The world is filled with stressful situations, and nobody feels this more keenly than the patient with Asperger’s Syndrome. Not disabled in the sense of intellect and overall awareness, patients with this condition lack some very basic skills that prohibit them from interacting effectively with others on a social level. Overcoming the anxieties about social interactions is hard to do for those with Asperger’s Syndrome, but there are some tips that might make their situations a bit simpler.
Listen carefully when someone introduces themselves. You may learn something about their background, their interests, and also their hobbies. This might help you later to get a conversation started. In the alternative, it might go a long way to keeping a topic of conversation going and chiming in.
Practice your facial expressions in front of a mirror. Since this is your single weakest portion of adequate communication, you want to practice often and carefully. When you think you have it down, practice with a trusted friend or family member. This will prevent any awkwardness later and also minimize any anxiety you might feel.
Be open to criticism. Although strangers and those to whom you are newly introduced are most likely not gentle and kind about the way they approach you – it matters little if they know that you have Asperger’s Syndrome – they might still offer you some important clues about the way you come across. Take this information back to friends or family members and ask them about it. Your acquaintances may be on to something.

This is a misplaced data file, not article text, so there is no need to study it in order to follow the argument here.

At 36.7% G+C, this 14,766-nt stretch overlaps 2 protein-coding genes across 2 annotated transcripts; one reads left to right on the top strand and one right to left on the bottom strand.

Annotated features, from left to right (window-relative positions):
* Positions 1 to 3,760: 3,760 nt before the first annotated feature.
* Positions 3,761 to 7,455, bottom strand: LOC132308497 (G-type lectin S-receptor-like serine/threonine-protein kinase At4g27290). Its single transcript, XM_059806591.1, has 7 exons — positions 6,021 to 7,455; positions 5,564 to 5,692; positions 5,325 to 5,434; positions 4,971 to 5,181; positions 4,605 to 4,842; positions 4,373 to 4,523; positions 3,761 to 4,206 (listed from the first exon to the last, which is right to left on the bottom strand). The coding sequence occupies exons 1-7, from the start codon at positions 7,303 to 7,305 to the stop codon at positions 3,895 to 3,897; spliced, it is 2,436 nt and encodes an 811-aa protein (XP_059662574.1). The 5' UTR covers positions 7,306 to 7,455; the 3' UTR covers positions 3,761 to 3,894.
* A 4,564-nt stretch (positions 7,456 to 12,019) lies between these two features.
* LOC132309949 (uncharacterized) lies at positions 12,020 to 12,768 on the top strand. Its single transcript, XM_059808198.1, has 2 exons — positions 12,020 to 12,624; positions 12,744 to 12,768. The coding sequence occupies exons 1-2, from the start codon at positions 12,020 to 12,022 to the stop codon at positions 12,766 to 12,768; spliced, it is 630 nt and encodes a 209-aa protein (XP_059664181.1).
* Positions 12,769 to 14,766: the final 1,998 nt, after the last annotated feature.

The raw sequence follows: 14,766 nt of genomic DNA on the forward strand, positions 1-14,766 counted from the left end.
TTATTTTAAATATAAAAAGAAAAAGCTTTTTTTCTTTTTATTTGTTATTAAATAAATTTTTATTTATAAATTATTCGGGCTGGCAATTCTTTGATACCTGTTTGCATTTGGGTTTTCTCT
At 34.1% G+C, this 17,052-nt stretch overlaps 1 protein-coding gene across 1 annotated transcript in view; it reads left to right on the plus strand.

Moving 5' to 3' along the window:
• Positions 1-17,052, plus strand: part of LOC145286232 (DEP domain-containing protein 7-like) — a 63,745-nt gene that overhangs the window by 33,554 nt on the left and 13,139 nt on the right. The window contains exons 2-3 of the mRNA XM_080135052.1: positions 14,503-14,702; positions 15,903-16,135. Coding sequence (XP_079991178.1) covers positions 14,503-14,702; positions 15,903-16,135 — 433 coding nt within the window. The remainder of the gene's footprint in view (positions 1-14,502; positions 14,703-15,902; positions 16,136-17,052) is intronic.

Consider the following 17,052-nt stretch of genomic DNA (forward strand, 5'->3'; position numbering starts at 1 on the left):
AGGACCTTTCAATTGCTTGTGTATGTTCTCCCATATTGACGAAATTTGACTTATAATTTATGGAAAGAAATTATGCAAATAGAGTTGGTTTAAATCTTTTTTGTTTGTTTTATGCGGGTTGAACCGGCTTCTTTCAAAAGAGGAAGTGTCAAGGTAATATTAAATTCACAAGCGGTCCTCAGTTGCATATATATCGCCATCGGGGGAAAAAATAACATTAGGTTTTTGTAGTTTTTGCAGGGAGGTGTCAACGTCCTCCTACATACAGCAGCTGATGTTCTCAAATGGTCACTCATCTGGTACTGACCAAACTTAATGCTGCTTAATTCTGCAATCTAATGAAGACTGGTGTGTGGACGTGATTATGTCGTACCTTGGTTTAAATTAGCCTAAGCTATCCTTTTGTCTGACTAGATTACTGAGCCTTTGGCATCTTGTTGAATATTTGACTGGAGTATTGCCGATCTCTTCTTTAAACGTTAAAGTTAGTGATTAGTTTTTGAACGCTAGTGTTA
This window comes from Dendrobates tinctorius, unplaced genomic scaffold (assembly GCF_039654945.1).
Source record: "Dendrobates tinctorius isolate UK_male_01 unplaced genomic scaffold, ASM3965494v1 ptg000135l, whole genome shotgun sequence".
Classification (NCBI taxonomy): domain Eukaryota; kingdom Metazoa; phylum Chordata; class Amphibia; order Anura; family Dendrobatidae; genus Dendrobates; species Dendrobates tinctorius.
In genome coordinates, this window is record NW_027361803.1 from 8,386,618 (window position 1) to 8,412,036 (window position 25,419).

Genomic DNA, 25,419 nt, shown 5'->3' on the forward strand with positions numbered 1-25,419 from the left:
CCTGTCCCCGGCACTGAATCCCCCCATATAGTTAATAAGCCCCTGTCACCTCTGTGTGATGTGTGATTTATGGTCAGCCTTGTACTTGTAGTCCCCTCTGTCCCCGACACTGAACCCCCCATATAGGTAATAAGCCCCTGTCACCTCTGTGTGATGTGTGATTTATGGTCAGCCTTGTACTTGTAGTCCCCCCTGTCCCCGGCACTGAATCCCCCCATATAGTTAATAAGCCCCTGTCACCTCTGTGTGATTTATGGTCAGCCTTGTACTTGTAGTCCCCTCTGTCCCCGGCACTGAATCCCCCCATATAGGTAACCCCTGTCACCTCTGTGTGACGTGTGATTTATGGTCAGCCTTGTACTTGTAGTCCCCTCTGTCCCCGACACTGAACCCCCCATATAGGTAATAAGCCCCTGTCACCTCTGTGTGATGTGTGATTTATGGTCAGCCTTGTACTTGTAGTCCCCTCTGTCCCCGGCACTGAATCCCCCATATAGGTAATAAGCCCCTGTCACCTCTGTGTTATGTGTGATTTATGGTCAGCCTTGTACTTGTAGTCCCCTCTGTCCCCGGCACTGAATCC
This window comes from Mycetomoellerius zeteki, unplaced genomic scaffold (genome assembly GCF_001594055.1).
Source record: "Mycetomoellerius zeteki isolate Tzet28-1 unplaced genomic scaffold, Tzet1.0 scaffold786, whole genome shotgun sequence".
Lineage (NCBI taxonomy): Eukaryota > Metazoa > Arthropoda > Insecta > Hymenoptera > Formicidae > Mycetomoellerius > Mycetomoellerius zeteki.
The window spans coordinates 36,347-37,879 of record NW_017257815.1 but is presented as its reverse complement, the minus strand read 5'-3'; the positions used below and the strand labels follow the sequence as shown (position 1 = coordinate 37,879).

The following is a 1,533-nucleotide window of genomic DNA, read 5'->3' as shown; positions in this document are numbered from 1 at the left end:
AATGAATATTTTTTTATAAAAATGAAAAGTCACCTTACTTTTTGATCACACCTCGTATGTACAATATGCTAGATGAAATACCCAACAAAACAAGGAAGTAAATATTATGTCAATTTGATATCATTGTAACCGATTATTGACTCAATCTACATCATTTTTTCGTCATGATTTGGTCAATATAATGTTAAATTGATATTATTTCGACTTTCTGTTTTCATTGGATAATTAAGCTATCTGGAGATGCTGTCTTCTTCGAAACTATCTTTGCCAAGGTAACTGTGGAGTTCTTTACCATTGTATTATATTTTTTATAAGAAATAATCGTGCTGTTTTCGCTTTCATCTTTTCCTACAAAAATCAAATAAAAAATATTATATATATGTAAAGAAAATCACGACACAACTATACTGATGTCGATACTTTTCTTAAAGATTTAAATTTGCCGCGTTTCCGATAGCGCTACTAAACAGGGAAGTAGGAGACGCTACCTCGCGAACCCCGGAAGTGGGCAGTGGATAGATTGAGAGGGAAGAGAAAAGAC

Pay close attention to the way you are dressed. Even though it sounds like a trite statement, but clothes do make the man. Clothes that you might simply appreciate for their material, color, or even feel could be construed by others as part of an image you are cultivating. This might not be the image you intend to give off, and in some cases, it might actually hinder conversation! Ask friends and family members periodically about your image. Additionally, if you wear clothes with pictures on them, ask friends or family members what they mean and how they come across.
Learn how to pace yourself in a conversation. It is tempting for anyone to monopolize a conversation by talking about themselves and their own interests. The same holds true for a patient with Asperger’s Syndrome. Yet for the latter, it is easy to misunderstand an open question geared at getting a conversation flowing for a bona fide request to give an in-depth analysis about a certain topic or issue. Be careful not to hog a conversation and ease into conversations, making sure the other party also has a lot of time to converse about the things that are important to them.